In early January, I met a family friend who had found himself uncomfortably close to a terrorist attack. He told me he was alone in Paris last November 13th, the night when ISIL struck the City of Light. He was enjoying dinner some two kilometres from the Bataclan Theatre as the carnage unfolded, and once in his hotel room he grew alarmed by the reports on TV. Without hesitation, my family friend activated an app on his phone requesting an emergency evacuation. Within 24 hours he was on a flight back home to Manila.
I could understand why my family friend reacted the way he did: he had two young daughters and his wife was pregnant with their third child. Given the scale of the attacks, not to mention his responsibility as a father, husband and the primary breadwinner of the family, wasn’t he right to shield himself from potential harm?
It is sensible to weigh up the risks while planning a trip overseas. But that is not to say that we should avoid going to places hit by terrorism in recent months. To steer clear of Brussels, Paris, Istanbul and Bangkok for fear of future attacks is, I think, the exact opposite of what we should be doing. One of the best ways we can support the residents of these cities is simply to keep visiting – investing our tourist dollars in hotels and restaurants, transport companies and local businesses. To give into fear is merely to accomplish what the terrorists sought to achieve.
My brother is now in Beirut, Lebanon, on a trip he’s dreamed of taking for more than a decade. His enduring fondness for Lebanon mirrors my own obsession with Indonesia. While at college in Montreal, he took up Arabic classes at McGill’s Institute of Islamic Studies. For the first few years he lived with a Lebanese housemate named Patrick, who brought him snacks from Beirut every time he went back. Whenever I visited we’d go out and try Lebanese food: Montreal was where I had my first taste of fattoush, an aromatic salad of mixed greens and pita bread, and I had no qualms indulging in baba ghanoush, a smoky eggplant dip that I count as one of my favourites.
Even after he moved back to Hong Kong and his Arabic grew rusty, my brother’s zeal for Lebanon never really waned. He followed the construction boom in Beirut, as its skyline filled out with slender glass towers, and he lamented the dysfunctional government, the endemic corruption, and the lack of public transit in the burgeoning capital.
Beirut suffered a twin suicide bombing the day before the Paris attacks, but that did not dampen my brother’s resolve to go. As the months passed he told friends and colleagues of his plans; predictably, most reacted in shock. For many Hong Kongers, the Middle East is simply one big dangerous place. We are bombarded with updates about the civil wars in Syria, Iraq and Yemen – not to mention the atrocities committed by ISIL – but we hear very little about the places where life goes on as normal. Sometimes I wonder if people realise that the Middle East includes Dubai and Abu Dhabi, cities associated with immense wealth, six-star luxury and manufactured greatness.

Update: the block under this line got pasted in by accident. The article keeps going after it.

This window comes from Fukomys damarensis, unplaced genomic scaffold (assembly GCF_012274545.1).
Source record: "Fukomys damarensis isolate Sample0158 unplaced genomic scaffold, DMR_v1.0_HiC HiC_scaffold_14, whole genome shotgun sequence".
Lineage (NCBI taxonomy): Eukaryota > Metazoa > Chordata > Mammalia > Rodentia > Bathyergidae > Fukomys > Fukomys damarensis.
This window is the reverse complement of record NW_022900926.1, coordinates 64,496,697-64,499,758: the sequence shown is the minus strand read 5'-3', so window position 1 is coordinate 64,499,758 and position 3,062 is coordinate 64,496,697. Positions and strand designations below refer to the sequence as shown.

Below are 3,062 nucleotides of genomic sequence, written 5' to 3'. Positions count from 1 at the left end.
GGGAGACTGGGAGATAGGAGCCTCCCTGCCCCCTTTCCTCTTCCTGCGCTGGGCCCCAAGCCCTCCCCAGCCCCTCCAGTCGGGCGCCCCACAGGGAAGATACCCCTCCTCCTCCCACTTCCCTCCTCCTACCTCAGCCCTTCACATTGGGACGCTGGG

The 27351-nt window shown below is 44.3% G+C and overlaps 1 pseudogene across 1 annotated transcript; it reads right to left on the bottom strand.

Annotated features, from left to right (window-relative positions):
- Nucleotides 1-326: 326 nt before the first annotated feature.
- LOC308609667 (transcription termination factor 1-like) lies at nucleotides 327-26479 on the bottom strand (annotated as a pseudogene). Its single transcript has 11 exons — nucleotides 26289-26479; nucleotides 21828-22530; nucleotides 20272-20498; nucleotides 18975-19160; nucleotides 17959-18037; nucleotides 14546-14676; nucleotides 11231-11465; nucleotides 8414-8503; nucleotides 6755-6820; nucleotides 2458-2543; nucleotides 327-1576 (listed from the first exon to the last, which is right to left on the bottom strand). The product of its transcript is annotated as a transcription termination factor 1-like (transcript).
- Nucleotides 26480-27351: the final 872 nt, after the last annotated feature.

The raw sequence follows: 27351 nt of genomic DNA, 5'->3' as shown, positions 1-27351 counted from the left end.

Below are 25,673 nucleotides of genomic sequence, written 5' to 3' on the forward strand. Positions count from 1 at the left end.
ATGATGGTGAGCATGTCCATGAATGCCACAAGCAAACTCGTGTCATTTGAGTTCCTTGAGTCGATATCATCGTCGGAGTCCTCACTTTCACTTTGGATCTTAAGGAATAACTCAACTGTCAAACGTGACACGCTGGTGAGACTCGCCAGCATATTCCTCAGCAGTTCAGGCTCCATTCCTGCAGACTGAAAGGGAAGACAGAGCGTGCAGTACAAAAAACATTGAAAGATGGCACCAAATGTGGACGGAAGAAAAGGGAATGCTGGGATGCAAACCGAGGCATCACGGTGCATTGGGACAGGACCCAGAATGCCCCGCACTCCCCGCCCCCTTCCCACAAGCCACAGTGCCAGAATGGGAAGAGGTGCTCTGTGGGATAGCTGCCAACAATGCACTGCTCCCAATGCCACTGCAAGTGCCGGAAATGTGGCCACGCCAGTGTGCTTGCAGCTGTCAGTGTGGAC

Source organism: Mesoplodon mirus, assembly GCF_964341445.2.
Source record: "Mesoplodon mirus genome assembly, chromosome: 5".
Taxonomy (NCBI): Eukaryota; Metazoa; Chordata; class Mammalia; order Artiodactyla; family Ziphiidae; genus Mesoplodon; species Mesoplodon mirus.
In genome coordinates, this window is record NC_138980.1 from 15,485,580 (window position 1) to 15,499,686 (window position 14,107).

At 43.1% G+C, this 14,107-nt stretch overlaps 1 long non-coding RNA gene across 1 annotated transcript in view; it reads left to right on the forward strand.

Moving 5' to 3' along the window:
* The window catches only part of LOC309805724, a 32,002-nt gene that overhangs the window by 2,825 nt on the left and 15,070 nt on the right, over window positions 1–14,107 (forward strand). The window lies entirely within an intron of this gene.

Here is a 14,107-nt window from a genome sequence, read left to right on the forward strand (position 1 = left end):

Jodi Ettenberg from Legal Nomads wrote an eloquent response to the Brussels attacks, in which she said our perception of foreign places is often tainted by fear-mongering and inaccurate generalisations: “As someone who works in the travel industry, it saddens me to see the media paint entire countries with a wide brush borne of anger and alarm.”
Last December my cousin told me she was planning to spend Chinese New Year in Bali with her family. Then an ISIL-linked group struck Jakarta on January 14, killing four civilians and wounding 24. My relatives soon cancelled the trip and turned their attention to the Maldives. Bali, they reasoned, was too great a risk. Even if it was almost 600 miles from Jakarta, which is roughly the same distance between New York and Cincinnati.
But anyone who knows Indonesia from the inside can see that January 14 was very different from the highly organised bombings carried out by Jemaah Islamiyah between 2002 and 2009. Elizabeth Pisani, the author of Indonesia Etc., called the attack “an incompetent attempt at terrorism” that “shut central Jakarta down for about 20 minutes”.
Before the successful crackdown by Indonesian security forces, Jemaah Islamiyah targeted places viewed as Western symbols: the Australian Embassy in Jakarta, alongside the Marriott and Ritz-Carlton hotels. In Bali, the group bombed nightclubs and restaurants popular with Western tourists. The target of the most recent Jakarta attack was far less clear. Was it the Starbucks on the corner? The city’s oldest mall? The UN information centre down the street?
That day, Indonesians reacted defiantly on Twitter with the hashtag #KamiTidakTakut: ‘we are not afraid’. A photo of a satay vendor quickly made the rounds on social media, for it embodied the indomitable spirit of the Indonesian people. The caption explained that customers were lining up at his stall 100 metres from the site of the attacks, a mere two hours after the gunfire and multiple explosions rang out. When I look at the bigger picture, the disorganised, amateurish attempt of a small band of ISIL supporters – and the speed at which ordinary Jakartans bounced back – gives me the confidence to go without fear. ◊